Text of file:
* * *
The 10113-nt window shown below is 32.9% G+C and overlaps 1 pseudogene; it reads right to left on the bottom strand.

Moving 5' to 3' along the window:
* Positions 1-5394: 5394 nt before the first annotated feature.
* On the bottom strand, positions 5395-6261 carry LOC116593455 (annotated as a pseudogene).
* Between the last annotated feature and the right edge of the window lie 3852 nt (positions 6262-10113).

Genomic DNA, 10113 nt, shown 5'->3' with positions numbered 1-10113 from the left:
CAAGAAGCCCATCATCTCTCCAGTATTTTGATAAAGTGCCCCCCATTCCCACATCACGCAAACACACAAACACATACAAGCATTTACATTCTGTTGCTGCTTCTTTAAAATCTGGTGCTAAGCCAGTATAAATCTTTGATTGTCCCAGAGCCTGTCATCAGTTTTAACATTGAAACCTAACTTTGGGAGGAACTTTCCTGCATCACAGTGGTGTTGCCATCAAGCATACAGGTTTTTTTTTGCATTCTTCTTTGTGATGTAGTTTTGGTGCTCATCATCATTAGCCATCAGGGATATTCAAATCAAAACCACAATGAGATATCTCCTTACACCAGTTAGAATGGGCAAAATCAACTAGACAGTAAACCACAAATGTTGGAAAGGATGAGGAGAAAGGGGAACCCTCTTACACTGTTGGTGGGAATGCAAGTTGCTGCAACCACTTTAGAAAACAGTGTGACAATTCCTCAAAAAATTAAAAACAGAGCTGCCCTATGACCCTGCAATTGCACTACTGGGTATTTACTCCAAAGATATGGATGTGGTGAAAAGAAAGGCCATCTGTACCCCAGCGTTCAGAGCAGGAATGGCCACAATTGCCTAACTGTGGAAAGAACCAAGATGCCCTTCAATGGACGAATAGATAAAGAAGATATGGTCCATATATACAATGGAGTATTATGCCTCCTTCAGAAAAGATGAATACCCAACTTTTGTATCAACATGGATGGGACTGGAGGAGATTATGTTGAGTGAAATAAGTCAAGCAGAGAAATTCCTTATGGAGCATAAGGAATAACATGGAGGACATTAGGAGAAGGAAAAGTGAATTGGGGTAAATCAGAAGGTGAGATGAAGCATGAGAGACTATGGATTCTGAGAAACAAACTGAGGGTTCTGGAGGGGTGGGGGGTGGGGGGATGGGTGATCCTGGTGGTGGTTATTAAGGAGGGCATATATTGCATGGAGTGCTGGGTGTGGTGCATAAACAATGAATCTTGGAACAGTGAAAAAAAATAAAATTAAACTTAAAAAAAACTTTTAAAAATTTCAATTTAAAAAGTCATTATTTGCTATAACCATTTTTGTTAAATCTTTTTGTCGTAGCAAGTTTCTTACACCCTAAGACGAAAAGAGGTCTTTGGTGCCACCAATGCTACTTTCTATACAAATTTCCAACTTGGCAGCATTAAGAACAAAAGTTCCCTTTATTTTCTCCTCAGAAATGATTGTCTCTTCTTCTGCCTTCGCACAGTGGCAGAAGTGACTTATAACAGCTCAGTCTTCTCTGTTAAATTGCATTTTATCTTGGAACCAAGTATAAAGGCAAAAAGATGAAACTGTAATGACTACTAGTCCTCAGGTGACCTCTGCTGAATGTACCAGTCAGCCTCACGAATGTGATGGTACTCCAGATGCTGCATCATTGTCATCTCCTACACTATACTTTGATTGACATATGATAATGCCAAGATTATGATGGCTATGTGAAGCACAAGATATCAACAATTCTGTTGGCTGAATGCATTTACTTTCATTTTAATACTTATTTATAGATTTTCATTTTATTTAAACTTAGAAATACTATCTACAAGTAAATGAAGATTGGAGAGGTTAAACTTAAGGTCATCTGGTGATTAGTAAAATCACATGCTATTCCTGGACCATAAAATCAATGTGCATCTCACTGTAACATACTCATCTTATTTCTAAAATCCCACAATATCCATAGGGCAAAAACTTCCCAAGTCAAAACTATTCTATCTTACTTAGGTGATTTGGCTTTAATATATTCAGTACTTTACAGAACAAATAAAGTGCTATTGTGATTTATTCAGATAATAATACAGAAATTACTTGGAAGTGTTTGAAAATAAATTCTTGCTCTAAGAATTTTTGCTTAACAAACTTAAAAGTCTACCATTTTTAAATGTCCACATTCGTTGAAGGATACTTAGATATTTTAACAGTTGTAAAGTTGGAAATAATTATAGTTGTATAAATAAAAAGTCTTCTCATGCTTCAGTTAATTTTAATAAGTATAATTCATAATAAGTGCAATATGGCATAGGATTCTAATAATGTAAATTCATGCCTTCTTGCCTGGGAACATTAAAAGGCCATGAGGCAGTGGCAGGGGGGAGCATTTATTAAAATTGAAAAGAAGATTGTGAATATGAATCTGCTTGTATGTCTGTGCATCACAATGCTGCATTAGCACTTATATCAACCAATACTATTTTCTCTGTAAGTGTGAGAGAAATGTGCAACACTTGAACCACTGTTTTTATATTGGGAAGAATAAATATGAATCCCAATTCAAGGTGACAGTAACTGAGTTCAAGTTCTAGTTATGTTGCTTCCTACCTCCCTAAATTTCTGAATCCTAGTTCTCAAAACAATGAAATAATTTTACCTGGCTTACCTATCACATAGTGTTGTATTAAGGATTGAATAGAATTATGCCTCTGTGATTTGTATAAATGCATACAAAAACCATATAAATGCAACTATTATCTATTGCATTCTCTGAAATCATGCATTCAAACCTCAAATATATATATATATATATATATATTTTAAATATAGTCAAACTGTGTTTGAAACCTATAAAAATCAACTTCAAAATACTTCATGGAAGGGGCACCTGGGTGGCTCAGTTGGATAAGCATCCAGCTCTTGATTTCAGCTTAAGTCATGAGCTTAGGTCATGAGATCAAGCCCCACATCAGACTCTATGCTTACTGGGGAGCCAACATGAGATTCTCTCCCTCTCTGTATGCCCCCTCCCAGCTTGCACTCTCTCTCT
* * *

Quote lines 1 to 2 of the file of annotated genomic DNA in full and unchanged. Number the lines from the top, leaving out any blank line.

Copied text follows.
The 10113-nt window shown below is 32.9% G+C and overlaps 1 pseudogene; it reads right to left on the bottom strand.

Moving 5' to 3' along the window: